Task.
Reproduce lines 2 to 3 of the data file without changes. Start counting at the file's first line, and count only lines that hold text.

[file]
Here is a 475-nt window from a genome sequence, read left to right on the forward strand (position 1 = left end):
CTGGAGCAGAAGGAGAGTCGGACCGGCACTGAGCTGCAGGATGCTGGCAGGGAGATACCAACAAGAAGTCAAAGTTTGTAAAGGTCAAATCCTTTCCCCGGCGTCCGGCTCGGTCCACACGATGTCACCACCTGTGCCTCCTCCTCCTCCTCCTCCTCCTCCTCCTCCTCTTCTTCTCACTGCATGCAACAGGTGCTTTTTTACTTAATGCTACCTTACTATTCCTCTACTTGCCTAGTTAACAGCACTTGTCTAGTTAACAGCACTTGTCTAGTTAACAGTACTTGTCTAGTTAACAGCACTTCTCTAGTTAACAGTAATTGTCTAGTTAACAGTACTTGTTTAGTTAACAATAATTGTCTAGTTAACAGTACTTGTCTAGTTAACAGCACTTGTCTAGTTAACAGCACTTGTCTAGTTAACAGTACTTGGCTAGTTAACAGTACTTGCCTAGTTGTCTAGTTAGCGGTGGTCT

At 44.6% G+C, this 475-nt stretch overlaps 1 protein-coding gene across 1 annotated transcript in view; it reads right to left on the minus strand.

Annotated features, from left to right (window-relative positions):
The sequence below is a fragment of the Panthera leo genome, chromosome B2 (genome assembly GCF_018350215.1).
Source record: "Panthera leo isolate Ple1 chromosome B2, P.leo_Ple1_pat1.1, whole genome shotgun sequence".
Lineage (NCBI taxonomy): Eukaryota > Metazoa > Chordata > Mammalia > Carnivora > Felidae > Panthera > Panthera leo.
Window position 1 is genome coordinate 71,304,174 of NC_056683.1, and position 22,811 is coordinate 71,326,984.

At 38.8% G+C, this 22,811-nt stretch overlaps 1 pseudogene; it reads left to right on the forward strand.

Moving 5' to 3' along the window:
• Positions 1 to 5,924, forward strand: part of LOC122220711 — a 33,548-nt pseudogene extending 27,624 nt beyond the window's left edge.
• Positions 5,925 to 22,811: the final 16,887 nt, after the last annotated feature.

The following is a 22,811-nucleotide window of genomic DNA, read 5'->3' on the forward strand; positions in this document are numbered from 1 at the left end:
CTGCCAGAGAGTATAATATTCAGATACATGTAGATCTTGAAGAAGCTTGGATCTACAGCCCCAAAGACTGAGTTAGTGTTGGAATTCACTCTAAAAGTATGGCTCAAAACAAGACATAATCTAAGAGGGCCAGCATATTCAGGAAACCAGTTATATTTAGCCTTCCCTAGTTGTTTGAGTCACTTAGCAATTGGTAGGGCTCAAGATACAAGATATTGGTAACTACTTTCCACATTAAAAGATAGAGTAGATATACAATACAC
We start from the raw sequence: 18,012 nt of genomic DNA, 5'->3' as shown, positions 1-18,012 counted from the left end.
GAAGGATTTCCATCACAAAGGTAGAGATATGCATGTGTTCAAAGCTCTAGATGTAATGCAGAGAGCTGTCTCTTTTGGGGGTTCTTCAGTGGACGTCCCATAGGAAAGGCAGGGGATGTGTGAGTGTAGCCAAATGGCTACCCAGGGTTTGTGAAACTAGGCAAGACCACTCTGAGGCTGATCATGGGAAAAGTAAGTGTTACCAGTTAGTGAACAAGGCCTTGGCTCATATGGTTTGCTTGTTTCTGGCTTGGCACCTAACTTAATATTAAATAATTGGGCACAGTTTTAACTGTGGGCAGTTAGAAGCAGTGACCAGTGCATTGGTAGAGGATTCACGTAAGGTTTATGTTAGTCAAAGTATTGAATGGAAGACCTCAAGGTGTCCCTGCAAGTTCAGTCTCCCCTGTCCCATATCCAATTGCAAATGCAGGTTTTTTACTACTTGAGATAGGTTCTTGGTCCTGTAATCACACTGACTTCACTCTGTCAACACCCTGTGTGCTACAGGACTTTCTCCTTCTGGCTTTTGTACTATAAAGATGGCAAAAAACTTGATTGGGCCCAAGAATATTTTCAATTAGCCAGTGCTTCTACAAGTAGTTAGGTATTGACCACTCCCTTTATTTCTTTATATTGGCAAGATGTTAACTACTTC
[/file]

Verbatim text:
CTGGAGCAGAAGGAGAGTCGGACCGGCACTGAGCTGCAGGATGCTGGCAGGGAGATACCAACAAGAAGTCAAAGTTTGTAAAGGTCAAATCCTTTCCCCGGCGTCCGGCTCGGTCCACACGATGTCACCACCTGTGCCTCCTCCTCCTCCTCCTCCTCCTCCTCCTCCTCTTCTTCTCACTGCATGCAACAGGTGCTTTTTTACTTAATGCTACCTTACTATTCCTCTACTTGCCTAGTTAACAGCACTTGTCTAGTTAACAGCACTTGTCTAGTTAACAGTACTTGTCTAGTTAACAGCACTTCTCTAGTTAACAGTAATTGTCTAGTTAACAGTACTTGTTTAGTTAACAATAATTGTCTAGTTAACAGTACTTGTCTAGTTAACAGCACTTGTCTAGTTAACAGCACTTGTCTAGTTAACAGTACTTGGCTAGTTAACAGTACTTGCCTAGTTGTCTAGTTAGCGGTGGTCT

At 44.6% G+C, this 475-nt stretch overlaps 1 protein-coding gene across 1 annotated transcript in view; it reads right to left on the minus strand.